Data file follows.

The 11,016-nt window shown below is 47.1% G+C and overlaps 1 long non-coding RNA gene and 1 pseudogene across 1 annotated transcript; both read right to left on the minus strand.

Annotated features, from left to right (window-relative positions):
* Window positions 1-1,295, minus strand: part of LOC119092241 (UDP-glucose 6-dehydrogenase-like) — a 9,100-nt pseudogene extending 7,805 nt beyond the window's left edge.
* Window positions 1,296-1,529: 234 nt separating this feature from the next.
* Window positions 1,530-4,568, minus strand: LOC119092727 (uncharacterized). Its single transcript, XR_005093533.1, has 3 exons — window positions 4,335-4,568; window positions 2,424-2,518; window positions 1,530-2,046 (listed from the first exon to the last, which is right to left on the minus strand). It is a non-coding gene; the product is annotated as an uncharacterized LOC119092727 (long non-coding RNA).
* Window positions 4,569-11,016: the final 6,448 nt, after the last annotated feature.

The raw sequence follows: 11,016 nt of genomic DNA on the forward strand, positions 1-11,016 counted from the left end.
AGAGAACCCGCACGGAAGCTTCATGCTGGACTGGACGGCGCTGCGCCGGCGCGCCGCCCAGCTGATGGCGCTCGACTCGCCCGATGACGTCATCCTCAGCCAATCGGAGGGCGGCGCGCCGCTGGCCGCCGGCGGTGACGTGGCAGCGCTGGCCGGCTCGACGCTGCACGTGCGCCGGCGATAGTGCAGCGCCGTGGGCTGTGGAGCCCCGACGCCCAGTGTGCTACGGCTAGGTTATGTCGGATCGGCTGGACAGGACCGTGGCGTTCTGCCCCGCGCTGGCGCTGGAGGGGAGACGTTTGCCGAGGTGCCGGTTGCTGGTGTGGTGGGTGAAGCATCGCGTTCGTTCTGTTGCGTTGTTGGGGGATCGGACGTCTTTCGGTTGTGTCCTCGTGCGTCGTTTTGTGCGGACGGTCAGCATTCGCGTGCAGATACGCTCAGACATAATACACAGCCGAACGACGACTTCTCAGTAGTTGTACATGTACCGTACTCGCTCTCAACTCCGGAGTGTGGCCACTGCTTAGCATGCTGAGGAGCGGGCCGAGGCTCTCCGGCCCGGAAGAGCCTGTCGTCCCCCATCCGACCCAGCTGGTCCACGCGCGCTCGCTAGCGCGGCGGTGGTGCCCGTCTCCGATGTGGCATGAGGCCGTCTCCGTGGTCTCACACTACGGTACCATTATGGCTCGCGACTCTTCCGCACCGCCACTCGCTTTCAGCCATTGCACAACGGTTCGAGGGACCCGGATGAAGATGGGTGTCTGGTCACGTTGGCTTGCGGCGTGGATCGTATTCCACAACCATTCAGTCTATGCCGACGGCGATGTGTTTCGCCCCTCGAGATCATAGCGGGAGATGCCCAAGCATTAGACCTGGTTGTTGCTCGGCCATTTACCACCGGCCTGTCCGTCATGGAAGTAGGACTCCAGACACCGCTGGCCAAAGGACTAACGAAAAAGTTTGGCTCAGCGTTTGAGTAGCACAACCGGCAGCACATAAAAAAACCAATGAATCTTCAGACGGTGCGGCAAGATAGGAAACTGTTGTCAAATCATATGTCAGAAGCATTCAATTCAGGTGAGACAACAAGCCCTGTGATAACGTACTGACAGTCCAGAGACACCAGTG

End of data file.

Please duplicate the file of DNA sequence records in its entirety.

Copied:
The 11,016-nt window shown below is 47.1% G+C and overlaps 1 long non-coding RNA gene and 1 pseudogene across 1 annotated transcript; both read right to left on the minus strand.

Annotated features, from left to right (window-relative positions):
* Window positions 1-1,295, minus strand: part of LOC119092241 (UDP-glucose 6-dehydrogenase-like) — a 9,100-nt pseudogene extending 7,805 nt beyond the window's left edge.
* Window positions 1,296-1,529: 234 nt separating this feature from the next.
* Window positions 1,530-4,568, minus strand: LOC119092727 (uncharacterized). Its single transcript, XR_005093533.1, has 3 exons — window positions 4,335-4,568; window positions 2,424-2,518; window positions 1,530-2,046 (listed from the first exon to the last, which is right to left on the minus strand). It is a non-coding gene; the product is annotated as an uncharacterized LOC119092727 (long non-coding RNA).
* Window positions 4,569-11,016: the final 6,448 nt, after the last annotated feature.

The raw sequence follows: 11,016 nt of genomic DNA on the forward strand, positions 1-11,016 counted from the left end.
AGAGAACCCGCACGGAAGCTTCATGCTGGACTGGACGGCGCTGCGCCGGCGCGCCGCCCAGCTGATGGCGCTCGACTCGCCCGATGACGTCATCCTCAGCCAATCGGAGGGCGGCGCGCCGCTGGCCGCCGGCGGTGACGTGGCAGCGCTGGCCGGCTCGACGCTGCACGTGCGCCGGCGATAGTGCAGCGCCGTGGGCTGTGGAGCCCCGACGCCCAGTGTGCTACGGCTAGGTTATGTCGGATCGGCTGGACAGGACCGTGGCGTTCTGCCCCGCGCTGGCGCTGGAGGGGAGACGTTTGCCGAGGTGCCGGTTGCTGGTGTGGTGGGTGAAGCATCGCGTTCGTTCTGTTGCGTTGTTGGGGGATCGGACGTCTTTCGGTTGTGTCCTCGTGCGTCGTTTTGTGCGGACGGTCAGCATTCGCGTGCAGATACGCTCAGACATAATACACAGCCGAACGACGACTTCTCAGTAGTTGTACATGTACCGTACTCGCTCTCAACTCCGGAGTGTGGCCACTGCTTAGCATGCTGAGGAGCGGGCCGAGGCTCTCCGGCCCGGAAGAGCCTGTCGTCCCCCATCCGACCCAGCTGGTCCACGCGCGCTCGCTAGCGCGGCGGTGGTGCCCGTCTCCGATGTGGCATGAGGCCGTCTCCGTGGTCTCACACTACGGTACCATTATGGCTCGCGACTCTTCCGCACCGCCACTCGCTTTCAGCCATTGCACAACGGTTCGAGGGACCCGGATGAAGATGGGTGTCTGGTCACGTTGGCTTGCGGCGTGGATCGTATTCCACAACCATTCAGTCTATGCCGACGGCGATGTGTTTCGCCCCTCGAGATCATAGCGGGAGATGCCCAAGCATTAGACCTGGTTGTTGCTCGGCCATTTACCACCGGCCTGTCCGTCATGGAAGTAGGACTCCAGACACCGCTGGCCAAAGGACTAACGAAAAAGTTTGGCTCAGCGTTTGAGTAGCACAACCGGCAGCACATAAAAAAACCAATGAATCTTCAGACGGTGCGGCAAGATAGGAAACTGTTGTCAAATCATATGTCAGAAGCATTCAATTCAGGTGAGACAACAAGCCCTGTGATAACGTACTGACAGTCCAGAGACACCAGTG